Last week we saw sterling test the upper end of its recent trading range as positive economic data continued to reinforce the declining probability of rate cut from the centre bank in the short and medium term. It was suggested at the January Bank of England meeting that we could see an economic bounce following the result of the general election. The UK’s economic readings last week saw manufacturing rise by the fastest pace since last April, retail sales increased, and inflation pushed higher, however the pace of wage growth slowed but is still surpassing inflation comfortably.

US Dollar strength continues to be the driving force in the market as risk aversion surrounding coronavirus dominates. The US Dollar Index (USD vs a basket of currencies) is near its 14-month range high whilst the US dollar is at highest level against the euro since mid-2017. Over the weekend, it emerged that the problem may be getting more serious as the World Health Organisation stated the window of opportunity to contain the virus was “narrowing”. In addition, Italian officials imposed strict quarantine restrictions in two northern “hotspot” regions close to Milan and Venice whilst South Korea has raised its coronavirus alert to the “highest level”. Economic concerns surrounding coronavirus centre around the impact to global growth as the supply chain are affected.

Looking to the week ahead, UK parliament returns from it recess with the focus being on the release of the UK’s mandate to negotiations with the EU on Tuesday and budget which will go ahead on 11th March.


  • German IFO
  • BoE Chief Economist Haldane Speaks in London

Following on from last week’s ZEW survey which showed a slowdown in both the current situation and expectations the market will look to the German IFO which focuses on manufacturers and wholesalers view on the economy.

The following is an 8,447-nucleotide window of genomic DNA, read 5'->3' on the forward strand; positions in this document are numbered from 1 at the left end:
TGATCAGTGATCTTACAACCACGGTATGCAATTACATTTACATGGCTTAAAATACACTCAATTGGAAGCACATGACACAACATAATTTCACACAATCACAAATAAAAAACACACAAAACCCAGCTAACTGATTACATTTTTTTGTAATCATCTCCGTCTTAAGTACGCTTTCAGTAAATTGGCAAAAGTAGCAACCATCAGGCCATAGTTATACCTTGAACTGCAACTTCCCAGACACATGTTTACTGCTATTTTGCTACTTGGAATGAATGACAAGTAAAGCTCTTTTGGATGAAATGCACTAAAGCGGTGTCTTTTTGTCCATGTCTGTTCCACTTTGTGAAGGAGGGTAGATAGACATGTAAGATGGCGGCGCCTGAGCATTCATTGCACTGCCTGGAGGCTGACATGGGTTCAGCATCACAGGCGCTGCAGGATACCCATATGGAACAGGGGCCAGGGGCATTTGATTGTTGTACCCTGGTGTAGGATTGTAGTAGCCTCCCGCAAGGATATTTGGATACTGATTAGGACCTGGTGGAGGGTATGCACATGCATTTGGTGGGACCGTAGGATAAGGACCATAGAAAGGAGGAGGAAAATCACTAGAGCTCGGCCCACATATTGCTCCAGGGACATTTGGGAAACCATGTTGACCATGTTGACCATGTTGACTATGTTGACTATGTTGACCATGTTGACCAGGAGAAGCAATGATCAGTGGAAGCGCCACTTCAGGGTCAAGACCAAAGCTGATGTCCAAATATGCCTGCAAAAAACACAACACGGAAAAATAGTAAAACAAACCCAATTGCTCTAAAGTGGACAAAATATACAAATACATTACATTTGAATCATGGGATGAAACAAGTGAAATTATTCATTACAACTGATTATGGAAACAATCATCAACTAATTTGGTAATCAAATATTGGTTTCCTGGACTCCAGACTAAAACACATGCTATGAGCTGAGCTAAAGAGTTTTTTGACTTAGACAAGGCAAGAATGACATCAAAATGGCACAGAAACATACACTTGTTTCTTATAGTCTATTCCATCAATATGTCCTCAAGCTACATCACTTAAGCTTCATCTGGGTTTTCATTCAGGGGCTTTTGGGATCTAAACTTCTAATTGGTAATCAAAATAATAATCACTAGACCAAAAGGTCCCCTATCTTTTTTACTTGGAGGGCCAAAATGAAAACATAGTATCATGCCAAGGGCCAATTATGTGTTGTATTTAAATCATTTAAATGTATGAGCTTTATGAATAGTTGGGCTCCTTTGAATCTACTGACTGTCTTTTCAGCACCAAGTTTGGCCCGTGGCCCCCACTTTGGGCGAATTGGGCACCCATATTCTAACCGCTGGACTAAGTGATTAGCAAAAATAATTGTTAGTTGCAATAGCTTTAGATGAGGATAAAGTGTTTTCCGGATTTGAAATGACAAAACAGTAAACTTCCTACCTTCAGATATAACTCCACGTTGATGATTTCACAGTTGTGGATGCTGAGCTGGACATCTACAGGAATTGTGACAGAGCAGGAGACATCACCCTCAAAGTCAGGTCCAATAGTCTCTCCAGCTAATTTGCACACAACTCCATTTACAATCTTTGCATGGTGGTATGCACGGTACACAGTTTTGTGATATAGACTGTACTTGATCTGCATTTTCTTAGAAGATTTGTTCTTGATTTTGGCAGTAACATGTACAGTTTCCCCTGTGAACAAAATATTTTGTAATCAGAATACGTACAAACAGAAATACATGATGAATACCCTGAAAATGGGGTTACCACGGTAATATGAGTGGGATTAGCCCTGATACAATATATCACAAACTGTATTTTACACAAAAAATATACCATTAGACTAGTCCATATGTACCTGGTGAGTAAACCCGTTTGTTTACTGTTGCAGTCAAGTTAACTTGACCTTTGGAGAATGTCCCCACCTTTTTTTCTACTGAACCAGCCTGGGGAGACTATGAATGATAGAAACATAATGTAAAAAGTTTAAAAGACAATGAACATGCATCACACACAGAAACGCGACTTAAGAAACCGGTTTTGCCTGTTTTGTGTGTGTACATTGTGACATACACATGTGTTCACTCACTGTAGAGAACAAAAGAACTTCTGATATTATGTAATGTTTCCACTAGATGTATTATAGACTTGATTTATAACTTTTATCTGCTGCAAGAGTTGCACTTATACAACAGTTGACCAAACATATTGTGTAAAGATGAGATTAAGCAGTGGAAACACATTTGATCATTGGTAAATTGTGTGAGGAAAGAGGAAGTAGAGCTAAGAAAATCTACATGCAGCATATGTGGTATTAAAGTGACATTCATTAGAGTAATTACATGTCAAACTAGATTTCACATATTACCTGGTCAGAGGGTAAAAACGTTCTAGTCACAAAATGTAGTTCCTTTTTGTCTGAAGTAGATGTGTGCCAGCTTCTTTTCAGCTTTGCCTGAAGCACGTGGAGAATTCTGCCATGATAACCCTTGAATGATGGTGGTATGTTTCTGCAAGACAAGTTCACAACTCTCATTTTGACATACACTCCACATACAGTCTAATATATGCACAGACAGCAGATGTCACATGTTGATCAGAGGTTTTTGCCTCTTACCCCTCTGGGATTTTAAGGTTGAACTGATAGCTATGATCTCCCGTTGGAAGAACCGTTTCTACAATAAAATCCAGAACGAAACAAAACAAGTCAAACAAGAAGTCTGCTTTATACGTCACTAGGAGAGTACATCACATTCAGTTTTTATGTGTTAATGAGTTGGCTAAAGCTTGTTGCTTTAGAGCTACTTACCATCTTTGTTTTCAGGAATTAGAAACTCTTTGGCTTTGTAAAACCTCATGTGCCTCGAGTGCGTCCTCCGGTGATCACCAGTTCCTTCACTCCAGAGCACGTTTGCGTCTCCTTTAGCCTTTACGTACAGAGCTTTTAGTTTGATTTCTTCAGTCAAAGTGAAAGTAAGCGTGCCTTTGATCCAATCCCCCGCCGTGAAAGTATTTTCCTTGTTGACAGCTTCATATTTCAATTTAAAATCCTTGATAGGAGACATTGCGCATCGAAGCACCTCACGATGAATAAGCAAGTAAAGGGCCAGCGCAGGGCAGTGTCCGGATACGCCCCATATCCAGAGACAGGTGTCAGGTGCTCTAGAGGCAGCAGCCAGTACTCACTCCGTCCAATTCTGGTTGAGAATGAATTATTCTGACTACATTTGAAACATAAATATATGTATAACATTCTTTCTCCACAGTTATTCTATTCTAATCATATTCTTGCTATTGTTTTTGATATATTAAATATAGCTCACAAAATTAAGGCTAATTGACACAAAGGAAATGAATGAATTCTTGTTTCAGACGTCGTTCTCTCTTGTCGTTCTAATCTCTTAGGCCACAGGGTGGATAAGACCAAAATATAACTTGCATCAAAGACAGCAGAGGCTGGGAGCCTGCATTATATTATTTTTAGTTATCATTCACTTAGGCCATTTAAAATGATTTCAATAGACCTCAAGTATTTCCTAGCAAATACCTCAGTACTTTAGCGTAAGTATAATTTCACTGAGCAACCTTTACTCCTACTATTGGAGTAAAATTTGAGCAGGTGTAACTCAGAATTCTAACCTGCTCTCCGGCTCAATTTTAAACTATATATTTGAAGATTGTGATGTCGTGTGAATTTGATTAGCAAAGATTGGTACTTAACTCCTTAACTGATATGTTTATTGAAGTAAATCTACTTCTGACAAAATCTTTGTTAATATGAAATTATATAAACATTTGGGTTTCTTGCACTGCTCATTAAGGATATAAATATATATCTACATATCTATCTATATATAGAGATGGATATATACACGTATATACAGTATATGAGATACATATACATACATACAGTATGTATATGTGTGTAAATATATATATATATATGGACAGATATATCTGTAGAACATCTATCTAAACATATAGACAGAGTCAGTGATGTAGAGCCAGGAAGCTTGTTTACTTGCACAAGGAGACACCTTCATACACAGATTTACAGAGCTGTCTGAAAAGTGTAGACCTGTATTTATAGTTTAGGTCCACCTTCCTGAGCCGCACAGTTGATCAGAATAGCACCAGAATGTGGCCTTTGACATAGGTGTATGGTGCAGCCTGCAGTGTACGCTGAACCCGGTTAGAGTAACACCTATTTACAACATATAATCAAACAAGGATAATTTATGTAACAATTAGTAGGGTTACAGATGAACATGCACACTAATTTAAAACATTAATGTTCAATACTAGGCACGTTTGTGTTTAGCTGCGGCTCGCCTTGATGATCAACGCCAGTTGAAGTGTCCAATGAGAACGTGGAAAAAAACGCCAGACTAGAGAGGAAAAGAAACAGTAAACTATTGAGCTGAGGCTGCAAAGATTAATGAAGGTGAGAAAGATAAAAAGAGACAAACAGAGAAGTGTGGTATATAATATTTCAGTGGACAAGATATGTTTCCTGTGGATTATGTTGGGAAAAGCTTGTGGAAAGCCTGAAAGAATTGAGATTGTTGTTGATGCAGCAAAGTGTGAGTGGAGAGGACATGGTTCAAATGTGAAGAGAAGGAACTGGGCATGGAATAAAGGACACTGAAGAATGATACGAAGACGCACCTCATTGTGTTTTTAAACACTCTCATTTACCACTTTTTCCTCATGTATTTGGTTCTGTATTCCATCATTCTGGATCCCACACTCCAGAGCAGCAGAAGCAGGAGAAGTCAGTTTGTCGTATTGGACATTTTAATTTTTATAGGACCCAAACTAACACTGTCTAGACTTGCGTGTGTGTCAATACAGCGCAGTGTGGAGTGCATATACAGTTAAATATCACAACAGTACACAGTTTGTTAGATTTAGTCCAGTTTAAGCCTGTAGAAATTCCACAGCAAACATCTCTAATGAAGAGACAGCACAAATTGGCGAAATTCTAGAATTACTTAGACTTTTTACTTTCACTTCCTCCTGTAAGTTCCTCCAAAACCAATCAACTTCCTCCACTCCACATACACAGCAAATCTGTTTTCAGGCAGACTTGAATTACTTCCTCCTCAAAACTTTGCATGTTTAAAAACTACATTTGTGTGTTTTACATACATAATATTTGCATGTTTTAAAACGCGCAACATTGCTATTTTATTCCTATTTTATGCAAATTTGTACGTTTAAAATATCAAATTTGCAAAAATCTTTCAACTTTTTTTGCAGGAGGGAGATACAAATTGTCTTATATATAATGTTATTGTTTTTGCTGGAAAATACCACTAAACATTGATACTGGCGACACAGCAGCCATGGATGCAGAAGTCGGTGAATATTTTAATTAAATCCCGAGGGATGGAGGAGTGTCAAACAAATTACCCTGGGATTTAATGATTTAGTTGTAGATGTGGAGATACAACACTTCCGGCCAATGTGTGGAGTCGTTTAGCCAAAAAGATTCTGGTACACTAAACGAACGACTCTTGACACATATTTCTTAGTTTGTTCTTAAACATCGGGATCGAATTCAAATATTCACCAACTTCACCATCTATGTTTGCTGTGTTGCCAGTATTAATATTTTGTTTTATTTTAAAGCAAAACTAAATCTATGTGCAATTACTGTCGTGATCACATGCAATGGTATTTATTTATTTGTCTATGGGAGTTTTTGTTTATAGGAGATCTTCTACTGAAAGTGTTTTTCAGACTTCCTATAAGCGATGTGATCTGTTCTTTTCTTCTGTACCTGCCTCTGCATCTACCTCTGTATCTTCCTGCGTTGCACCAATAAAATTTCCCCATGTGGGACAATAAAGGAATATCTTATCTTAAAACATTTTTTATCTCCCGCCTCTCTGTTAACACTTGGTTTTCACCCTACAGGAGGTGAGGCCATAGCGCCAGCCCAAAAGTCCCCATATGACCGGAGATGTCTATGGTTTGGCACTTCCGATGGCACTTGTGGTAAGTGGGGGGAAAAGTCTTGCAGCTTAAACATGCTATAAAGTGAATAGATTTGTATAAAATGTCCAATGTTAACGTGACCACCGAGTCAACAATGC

• UK CBI retails sales
  • US consumer confidence
  • Richmond Fed manufacturing

The CBI retail survey will give a first update on February consumer spending. In the meantime, economic data from the US in the form of the consumer confidence and Richmond Fed manufacturing will be monitored for a continuation of the positive trend seen of late.


  • US new home sales

The US new home sales are a barometer used to measure the health of the housing sector and a leading indicator of growth. New home sales expected to continue to grow albeit at a slightly slower pace.


  • US durable goods
  • US GDP

US economic data continues to take the focus as the durable goods and second reading of GDP hit the wires. The second reading for Q4 GDP may see a very modest upward revision to growth but is likely to be old news following the Fed Chair’s recent testimony in front of Washington and the upward revisions to data.


  • US personal spending
  • PCE deflator

The Fed’s preferred inflation measure is released today in the form of the PCE deflator. This is forecast to record an annual rise of 1.8% up from 1.6% in December but still below the 2.0% target. This would be constant with a cut towards to end of the year, a move above 2% could change the outlook.

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